The Digital Millennium Copyright Act contains many powerful copyright enforcement tools and is a beloved whipping boy among many on the internet. But, as someone famous once said, “with great power comes great responsibility.” Enter 17 U.S.C. § 512(f):
Any person who knowingly materially misrepresents under this section—
(1) that material or activity is infringing, or
(2) that material or activity was removed or disabled by mistake or misidentification,
shall be liable for any damages, including costs and attorneys’ fees, incurred by the alleged infringer…who is injured by such misrepresentation, as the result of the service provider relying upon such misrepresentation in removing or disabling access to the material or activity claimed to be infringing, or in replacing the removed material or ceasing to disable access to it.
Basically, a copyright owner may be sued for using the DMCA as an incendiary bomb rather than the laser-guided missile that it was meant to be. You’ll notice that this works both ways too; an alleged infringer may be sued for damages related to abuse of the so-called put-back system. Since it’s not that hard to identify the copyrighted work or learn the true identity of the alleged infringer, thanks to § 512(h), the real trap for the unwary lies in copyright owners’ overuse of takedown notices.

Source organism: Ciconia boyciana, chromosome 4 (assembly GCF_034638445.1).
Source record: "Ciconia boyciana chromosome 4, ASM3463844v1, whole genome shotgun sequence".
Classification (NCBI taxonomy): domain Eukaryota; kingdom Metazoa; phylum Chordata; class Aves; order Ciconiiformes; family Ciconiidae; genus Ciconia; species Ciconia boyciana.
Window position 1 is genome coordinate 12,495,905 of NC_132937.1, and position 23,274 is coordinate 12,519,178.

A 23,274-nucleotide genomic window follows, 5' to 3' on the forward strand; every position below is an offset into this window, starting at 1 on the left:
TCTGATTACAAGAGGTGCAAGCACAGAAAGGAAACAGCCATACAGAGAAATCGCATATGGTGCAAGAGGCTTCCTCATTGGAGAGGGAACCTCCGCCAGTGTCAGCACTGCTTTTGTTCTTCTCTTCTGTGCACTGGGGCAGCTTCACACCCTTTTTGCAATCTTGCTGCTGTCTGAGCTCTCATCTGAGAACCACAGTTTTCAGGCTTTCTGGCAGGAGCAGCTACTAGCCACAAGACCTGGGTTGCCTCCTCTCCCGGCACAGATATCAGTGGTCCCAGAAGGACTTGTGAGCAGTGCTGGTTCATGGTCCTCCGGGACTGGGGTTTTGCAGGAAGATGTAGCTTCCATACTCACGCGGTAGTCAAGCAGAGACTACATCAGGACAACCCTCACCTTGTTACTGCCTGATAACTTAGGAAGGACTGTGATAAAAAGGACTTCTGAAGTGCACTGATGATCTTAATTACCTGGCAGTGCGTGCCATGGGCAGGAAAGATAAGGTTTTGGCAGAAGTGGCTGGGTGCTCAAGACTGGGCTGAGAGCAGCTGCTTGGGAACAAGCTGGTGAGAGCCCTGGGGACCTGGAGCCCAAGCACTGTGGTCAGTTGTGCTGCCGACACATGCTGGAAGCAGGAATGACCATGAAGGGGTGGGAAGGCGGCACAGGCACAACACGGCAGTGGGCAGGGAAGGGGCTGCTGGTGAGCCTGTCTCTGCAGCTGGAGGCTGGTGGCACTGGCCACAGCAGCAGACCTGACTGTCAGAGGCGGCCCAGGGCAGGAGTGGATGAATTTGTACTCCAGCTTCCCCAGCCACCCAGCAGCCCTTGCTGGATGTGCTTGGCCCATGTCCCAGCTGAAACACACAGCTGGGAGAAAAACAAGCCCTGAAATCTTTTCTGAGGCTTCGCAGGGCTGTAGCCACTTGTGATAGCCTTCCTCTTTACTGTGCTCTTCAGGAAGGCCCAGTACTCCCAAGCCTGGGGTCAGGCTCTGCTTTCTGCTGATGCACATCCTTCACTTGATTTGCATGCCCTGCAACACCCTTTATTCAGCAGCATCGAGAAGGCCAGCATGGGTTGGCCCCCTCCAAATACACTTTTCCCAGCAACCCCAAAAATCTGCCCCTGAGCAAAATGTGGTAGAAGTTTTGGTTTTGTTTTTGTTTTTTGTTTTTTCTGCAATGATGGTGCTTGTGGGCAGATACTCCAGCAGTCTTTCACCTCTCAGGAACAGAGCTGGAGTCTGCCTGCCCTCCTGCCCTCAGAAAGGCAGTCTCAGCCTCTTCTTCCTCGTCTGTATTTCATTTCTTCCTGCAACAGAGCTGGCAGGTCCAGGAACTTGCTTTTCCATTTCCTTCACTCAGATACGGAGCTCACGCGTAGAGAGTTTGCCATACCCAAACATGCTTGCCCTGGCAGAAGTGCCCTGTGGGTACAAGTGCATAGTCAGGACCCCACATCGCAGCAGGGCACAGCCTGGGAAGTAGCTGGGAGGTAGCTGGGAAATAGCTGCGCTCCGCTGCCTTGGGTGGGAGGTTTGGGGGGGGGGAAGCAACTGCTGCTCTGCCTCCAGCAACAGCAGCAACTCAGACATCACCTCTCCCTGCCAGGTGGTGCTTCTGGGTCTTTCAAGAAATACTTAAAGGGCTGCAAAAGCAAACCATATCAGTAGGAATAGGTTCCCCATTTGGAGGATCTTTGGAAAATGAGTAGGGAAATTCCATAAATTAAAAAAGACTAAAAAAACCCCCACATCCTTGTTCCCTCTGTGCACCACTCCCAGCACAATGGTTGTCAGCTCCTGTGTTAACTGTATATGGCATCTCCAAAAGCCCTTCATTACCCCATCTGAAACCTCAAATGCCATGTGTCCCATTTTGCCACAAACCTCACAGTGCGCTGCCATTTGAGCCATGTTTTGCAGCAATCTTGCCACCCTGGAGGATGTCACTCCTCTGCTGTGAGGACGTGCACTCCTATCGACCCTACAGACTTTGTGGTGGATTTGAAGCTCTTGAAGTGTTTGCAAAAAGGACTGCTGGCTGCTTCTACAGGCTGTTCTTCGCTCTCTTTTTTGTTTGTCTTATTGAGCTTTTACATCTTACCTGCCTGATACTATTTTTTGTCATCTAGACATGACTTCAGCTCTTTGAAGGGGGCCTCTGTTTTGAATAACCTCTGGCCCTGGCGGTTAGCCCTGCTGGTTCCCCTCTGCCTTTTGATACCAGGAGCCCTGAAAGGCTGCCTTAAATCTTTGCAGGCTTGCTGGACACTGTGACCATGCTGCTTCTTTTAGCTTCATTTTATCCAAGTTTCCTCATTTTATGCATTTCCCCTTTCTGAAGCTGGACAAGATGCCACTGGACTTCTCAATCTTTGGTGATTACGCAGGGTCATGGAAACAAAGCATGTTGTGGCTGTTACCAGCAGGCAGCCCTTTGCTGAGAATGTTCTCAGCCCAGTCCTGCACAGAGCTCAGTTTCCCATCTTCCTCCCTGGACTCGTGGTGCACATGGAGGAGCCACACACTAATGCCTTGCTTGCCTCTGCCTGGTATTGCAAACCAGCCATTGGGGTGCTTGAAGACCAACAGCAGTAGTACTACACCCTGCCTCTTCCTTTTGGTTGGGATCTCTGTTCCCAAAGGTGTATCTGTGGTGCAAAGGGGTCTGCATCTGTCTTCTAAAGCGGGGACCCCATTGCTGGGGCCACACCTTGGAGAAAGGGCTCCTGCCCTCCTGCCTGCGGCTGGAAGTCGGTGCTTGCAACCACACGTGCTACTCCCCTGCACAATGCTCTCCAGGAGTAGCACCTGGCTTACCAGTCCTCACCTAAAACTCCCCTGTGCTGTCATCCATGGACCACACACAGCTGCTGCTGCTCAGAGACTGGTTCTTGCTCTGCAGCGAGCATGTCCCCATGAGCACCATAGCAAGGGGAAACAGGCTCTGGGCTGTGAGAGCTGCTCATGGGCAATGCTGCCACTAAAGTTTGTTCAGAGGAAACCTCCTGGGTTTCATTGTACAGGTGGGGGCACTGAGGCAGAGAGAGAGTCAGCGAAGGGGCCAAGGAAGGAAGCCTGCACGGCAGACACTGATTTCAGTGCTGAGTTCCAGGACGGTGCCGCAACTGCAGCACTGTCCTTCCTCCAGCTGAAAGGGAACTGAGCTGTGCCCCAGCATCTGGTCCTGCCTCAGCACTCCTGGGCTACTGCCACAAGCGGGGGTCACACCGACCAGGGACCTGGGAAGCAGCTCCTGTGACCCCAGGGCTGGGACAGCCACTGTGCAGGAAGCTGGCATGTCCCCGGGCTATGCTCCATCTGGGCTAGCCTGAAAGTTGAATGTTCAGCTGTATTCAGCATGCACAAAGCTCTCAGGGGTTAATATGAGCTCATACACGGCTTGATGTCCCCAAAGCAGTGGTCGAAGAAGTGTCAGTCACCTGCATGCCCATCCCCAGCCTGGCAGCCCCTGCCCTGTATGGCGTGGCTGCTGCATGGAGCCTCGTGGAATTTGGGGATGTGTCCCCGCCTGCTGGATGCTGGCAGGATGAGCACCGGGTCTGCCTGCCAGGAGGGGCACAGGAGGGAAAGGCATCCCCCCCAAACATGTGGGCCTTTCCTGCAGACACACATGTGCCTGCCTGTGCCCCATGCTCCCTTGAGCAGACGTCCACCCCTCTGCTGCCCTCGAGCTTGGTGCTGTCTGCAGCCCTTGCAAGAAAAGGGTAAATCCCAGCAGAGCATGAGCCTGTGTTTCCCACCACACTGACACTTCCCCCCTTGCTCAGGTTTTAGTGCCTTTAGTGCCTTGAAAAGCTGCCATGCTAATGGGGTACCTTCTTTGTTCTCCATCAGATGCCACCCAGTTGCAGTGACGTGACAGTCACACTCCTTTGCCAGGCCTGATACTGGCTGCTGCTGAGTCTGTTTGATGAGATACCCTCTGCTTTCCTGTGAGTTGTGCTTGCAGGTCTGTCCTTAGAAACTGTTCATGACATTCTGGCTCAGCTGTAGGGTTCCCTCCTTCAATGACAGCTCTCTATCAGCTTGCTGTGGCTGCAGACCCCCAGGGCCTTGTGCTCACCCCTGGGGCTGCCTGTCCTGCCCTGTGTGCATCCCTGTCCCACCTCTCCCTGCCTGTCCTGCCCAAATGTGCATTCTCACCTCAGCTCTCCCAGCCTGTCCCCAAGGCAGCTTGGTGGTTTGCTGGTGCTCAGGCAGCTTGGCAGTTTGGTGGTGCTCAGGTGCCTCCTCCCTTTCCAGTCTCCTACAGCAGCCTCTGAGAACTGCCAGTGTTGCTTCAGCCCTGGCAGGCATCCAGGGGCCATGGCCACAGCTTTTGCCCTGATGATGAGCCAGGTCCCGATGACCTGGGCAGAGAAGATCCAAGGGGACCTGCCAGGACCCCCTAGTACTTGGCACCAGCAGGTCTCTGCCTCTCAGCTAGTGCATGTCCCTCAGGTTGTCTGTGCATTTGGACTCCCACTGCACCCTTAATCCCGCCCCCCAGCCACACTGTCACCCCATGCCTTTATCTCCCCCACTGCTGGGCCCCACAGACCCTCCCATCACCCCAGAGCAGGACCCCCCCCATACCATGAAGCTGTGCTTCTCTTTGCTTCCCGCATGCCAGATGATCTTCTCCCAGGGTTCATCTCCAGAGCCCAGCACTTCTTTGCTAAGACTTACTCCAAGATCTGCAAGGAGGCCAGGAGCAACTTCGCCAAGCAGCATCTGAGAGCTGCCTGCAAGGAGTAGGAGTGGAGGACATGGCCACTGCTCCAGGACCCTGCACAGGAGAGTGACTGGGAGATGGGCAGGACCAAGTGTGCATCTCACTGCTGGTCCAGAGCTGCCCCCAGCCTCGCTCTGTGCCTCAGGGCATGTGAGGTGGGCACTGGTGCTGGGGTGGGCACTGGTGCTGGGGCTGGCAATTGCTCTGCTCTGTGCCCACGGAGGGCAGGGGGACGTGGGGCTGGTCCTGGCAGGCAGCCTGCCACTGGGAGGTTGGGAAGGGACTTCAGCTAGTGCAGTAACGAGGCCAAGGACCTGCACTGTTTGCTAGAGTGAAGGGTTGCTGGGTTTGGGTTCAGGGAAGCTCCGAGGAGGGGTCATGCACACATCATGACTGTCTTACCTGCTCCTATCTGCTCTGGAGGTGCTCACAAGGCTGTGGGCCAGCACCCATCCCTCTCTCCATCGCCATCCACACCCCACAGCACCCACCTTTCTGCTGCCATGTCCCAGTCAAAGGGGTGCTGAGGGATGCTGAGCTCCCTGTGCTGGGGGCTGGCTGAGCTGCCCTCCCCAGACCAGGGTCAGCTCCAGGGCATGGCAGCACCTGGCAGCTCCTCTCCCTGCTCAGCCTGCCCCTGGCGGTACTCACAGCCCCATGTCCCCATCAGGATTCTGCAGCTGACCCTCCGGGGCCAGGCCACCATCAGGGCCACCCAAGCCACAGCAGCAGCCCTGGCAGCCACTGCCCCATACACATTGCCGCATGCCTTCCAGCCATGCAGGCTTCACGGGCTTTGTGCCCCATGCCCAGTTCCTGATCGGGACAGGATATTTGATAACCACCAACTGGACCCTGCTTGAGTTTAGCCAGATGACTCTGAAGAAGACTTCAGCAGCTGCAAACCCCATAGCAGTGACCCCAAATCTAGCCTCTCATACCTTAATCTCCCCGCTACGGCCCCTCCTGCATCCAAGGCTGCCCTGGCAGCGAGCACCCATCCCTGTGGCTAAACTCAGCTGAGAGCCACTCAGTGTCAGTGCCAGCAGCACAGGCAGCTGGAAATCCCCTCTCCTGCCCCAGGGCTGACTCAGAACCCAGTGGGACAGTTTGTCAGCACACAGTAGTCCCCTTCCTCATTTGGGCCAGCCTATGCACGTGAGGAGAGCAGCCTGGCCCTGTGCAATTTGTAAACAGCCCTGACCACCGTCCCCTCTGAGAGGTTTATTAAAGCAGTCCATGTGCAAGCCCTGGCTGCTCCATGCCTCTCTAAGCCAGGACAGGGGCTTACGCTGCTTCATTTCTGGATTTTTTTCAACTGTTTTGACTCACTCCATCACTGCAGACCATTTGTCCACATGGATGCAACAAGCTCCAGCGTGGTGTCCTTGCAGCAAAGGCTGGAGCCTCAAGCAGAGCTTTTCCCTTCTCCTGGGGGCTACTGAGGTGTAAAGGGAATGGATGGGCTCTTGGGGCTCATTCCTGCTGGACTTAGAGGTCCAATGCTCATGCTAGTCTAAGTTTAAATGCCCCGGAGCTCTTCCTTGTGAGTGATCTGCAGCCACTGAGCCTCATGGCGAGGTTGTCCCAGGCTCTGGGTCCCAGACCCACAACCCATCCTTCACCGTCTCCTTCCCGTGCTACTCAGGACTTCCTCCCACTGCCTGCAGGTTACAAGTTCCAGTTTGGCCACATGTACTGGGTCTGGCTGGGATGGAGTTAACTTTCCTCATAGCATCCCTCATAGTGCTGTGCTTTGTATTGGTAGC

While the specifics of 512(f)’s knowledge requirement are still being worked out in courts around the country, the law clearly prohibits sending DMCA takedown notices in bad faith–i.e. to harass your competitor. The 9th Circuit has also said that copyright owners must, in their heart of hearts, believe that an alleged infringer isn’t making fair use of the copyrighted material. So, while you’re allowed to be wrong in your assessment of the situation, you must sincerely believe that your work is being infringed when you send a takedown notice.
Bottom line: do your due diligence and be able to document and thoroughly explain why somebody is infringing your copyright before sending a DMCA takedown notice.